To be updated very shortly.

Update: The numbers are high: 308,000 new nonfarm jobs in March; upward revision of February's jobs to 46,000 from 21,000, and January's job numbers upwarly revised too. The unemployment rate, however, increased to 5.7% and there's hardly any movement in the net income per worker and there's actually a loss in hours of work. Furthermore, the sectors that grew jobs were not high paying. Retail, services, and so forth. Manufacturing didn't add any jobs.

These figures, however, are fodder for the Bush campaign. If they keep up at this level in the coming months, look forward to four more years with Bush at the helm.

Floor Statement of Sen. Daschle on the Abuse of Government Power

You guys gotta read this. Seriously. Tom Daschle speaks out on the Richard Clarke and Paul O'Neill witch hunts, "the leaking of Valerie Plame's identity as a deep cover CIA agent," and the Abuse of Government Power.

"This is no way to run a government.

The White House and its supporters should not be using the power of government to try to conceal facts from the American people or to reshape history in an effort to portray themselves in the best light."

Thursday, April 01, 2004


Check out this on Blog. The writer posits that the whole theory of installing Jeffersonian democracy with heavy armor is backfiring. Well, yes. ... But look, a new word: liberventionist. Cool.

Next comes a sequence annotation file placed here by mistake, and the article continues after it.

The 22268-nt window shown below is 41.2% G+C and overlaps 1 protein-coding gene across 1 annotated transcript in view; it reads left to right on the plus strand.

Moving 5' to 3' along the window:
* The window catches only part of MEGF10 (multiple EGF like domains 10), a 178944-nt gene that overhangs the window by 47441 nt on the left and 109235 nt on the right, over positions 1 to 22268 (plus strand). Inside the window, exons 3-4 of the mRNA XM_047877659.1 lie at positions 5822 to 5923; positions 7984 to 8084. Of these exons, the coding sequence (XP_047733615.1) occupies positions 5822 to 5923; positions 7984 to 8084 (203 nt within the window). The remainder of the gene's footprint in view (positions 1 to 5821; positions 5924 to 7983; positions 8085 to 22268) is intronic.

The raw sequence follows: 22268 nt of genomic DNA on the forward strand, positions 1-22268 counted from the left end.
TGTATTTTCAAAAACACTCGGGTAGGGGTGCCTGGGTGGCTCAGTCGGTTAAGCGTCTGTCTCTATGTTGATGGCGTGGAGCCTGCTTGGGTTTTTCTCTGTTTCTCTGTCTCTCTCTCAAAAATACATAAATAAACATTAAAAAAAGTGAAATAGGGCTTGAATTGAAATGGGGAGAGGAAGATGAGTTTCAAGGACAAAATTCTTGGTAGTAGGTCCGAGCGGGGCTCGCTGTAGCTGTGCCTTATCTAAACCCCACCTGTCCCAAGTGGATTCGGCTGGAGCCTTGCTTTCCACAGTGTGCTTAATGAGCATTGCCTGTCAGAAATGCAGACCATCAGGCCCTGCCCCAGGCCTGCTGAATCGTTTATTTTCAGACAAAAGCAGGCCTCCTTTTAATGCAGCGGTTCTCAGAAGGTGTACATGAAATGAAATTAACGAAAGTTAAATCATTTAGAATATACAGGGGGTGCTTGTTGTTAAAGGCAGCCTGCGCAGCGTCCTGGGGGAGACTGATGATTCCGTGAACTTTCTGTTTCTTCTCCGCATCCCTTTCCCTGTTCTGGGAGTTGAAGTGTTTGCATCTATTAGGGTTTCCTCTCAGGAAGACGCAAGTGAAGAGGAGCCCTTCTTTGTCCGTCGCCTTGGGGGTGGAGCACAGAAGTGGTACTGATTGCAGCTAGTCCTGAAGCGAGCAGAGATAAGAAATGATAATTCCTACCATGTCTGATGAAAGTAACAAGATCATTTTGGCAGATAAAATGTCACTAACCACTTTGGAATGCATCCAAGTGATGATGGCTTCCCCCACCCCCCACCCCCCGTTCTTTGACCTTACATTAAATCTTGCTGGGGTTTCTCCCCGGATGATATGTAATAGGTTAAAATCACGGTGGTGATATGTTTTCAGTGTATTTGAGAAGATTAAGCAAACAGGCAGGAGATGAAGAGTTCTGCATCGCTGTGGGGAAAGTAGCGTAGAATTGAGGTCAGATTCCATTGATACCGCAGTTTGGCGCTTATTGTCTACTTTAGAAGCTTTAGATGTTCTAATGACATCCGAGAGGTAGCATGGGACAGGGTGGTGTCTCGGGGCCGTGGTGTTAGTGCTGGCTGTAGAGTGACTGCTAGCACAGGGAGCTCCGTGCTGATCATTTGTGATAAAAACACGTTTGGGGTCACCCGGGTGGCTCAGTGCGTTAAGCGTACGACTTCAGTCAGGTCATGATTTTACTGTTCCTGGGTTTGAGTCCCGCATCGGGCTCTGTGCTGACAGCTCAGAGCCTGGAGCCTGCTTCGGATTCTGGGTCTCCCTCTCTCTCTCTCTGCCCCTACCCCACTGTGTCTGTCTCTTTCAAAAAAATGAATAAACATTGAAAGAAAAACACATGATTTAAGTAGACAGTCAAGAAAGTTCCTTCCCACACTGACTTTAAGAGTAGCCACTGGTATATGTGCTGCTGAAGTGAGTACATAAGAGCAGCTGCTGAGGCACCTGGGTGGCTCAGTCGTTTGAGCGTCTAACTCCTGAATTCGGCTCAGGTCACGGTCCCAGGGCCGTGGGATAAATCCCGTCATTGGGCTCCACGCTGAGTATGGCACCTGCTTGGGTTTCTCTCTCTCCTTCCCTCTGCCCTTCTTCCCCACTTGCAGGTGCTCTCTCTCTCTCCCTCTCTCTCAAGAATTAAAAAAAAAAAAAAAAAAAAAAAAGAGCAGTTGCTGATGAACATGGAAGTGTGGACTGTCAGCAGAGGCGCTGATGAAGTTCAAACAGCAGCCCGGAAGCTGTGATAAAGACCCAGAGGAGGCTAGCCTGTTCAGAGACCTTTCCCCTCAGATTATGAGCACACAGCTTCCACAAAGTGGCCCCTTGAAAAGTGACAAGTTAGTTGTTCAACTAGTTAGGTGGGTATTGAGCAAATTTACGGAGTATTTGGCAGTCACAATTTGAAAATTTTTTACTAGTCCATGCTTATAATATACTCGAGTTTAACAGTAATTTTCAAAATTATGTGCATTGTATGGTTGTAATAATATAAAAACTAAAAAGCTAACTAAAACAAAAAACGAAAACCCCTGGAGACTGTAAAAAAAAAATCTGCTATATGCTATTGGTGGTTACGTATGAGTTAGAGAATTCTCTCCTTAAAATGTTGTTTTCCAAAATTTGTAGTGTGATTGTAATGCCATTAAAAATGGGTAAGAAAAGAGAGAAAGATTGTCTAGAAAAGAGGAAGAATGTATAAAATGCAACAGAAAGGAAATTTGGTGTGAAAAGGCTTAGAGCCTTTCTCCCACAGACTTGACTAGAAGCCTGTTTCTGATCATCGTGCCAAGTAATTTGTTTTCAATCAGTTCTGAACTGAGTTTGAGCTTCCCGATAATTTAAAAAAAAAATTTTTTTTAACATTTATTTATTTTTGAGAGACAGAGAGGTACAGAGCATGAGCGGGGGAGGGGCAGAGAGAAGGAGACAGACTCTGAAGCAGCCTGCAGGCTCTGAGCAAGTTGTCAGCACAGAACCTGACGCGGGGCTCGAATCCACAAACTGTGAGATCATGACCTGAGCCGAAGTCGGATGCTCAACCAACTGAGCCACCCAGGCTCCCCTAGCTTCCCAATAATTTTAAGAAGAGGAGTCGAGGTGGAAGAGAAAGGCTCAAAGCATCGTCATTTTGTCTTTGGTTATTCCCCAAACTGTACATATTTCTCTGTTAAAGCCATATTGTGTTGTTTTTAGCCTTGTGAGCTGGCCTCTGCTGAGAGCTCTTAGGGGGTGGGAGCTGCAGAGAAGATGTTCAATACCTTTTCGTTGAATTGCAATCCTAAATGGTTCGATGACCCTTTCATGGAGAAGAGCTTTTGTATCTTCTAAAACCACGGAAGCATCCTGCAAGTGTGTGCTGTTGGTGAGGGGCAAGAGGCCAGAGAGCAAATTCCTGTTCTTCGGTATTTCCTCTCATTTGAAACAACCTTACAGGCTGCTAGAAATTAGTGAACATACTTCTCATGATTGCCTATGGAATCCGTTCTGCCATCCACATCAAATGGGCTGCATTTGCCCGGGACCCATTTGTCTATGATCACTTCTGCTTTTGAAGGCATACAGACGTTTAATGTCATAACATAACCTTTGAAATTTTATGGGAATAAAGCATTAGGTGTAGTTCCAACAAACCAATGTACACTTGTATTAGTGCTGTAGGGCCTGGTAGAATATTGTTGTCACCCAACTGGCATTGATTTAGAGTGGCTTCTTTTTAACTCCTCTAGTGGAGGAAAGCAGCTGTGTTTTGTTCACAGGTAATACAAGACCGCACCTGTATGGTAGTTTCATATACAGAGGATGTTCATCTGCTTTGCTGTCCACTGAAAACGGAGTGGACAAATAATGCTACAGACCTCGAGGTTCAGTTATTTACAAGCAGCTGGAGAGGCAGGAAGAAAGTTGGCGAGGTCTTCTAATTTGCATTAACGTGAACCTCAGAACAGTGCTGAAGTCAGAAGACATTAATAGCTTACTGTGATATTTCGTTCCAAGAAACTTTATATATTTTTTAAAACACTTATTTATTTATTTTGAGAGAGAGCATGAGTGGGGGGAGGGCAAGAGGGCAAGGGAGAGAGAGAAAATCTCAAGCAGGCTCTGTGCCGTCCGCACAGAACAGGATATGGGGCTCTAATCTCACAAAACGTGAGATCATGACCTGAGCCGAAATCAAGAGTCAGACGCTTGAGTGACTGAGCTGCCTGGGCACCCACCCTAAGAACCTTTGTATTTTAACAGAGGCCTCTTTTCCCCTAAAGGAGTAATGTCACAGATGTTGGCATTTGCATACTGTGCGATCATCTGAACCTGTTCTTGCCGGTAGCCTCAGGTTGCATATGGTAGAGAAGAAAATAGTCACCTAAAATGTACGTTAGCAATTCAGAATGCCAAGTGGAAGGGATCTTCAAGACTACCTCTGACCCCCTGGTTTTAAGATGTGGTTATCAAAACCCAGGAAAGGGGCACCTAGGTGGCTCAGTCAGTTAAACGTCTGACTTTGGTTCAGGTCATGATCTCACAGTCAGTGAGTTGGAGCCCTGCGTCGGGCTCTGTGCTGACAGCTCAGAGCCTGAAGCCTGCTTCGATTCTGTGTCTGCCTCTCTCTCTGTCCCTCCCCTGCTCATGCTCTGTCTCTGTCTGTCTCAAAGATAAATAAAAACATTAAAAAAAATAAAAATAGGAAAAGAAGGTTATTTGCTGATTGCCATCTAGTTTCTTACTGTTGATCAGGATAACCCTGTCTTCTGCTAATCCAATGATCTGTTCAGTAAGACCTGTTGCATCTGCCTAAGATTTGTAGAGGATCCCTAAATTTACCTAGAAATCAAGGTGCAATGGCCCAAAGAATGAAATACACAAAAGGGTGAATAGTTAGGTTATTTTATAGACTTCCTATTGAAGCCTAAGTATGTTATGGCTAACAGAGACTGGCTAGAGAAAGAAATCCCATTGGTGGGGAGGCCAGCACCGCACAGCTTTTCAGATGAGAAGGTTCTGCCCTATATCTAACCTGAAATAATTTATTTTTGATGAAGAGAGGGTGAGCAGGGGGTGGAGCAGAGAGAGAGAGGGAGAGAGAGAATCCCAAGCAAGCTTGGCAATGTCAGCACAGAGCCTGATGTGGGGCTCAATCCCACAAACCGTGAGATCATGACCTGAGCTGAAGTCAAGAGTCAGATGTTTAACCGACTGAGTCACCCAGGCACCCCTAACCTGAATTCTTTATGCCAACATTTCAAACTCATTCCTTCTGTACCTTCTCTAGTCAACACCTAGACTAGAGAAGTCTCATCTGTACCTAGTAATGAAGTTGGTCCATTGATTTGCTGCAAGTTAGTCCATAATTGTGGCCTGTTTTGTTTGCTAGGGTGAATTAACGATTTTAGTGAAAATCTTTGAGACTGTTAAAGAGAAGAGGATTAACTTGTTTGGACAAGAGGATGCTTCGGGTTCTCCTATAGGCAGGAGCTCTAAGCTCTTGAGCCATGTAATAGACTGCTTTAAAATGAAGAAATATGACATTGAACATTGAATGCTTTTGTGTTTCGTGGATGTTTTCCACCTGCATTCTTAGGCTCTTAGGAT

Let God sort 'em out...

In response to Sound Familiar? ...

Everything about this war is the same evil as every other war. The whole damned thing is a bubbling, seething magma of insanity piped fresh from the irritable bowels of hell. And when I saw those hyenas lynching and cavorting around those crispy corpses, I wanted an Apache helicopter to drop down over the Euphrates and strafe the whole misbegotten crowd. Mow ‘em all down, let God sort ‘em out.

See what war does to the mind? Who should I call about what it's doing to mine?

Dona nobis pacem, fac Dominae. Salva me fac Dominae. …Pacem! … Mir! … Peace!

Just imagine

If the April 1 list of killings and bombings in Iraq were to occur in a comparable area/population of the United States, say Southern California, we'd be calling out the National Guard, right? Well all those killings are happening with the military already in place.
Scroll down the list, pop around the links to see how the numbers flow from bad to bad to bad. You'll be amazed that Bremer can call this place "an evovling democracy." It's an existing hell.

Sound familiar?

Tribune Bremer's announcement that those who defiled the Americans in Fallujah will be "punished" sounds frighteningly like the kind of decrees that issued from the SS during the occupation of Paris, no?


Seems somebody named Eric, who works for Donald Rumsfeld, left some interesting notes on a table in a Washington Starbucks. I imagine they have a shredder next to the table with the half-n-half and Splenda. He shoulda used that on his way out.

[Washington Post, being kinda clueless, requires registration. They don't realize you're defeating the purpose and function of the Internet if people can't link to your content.]

Wednesday, March 31, 2004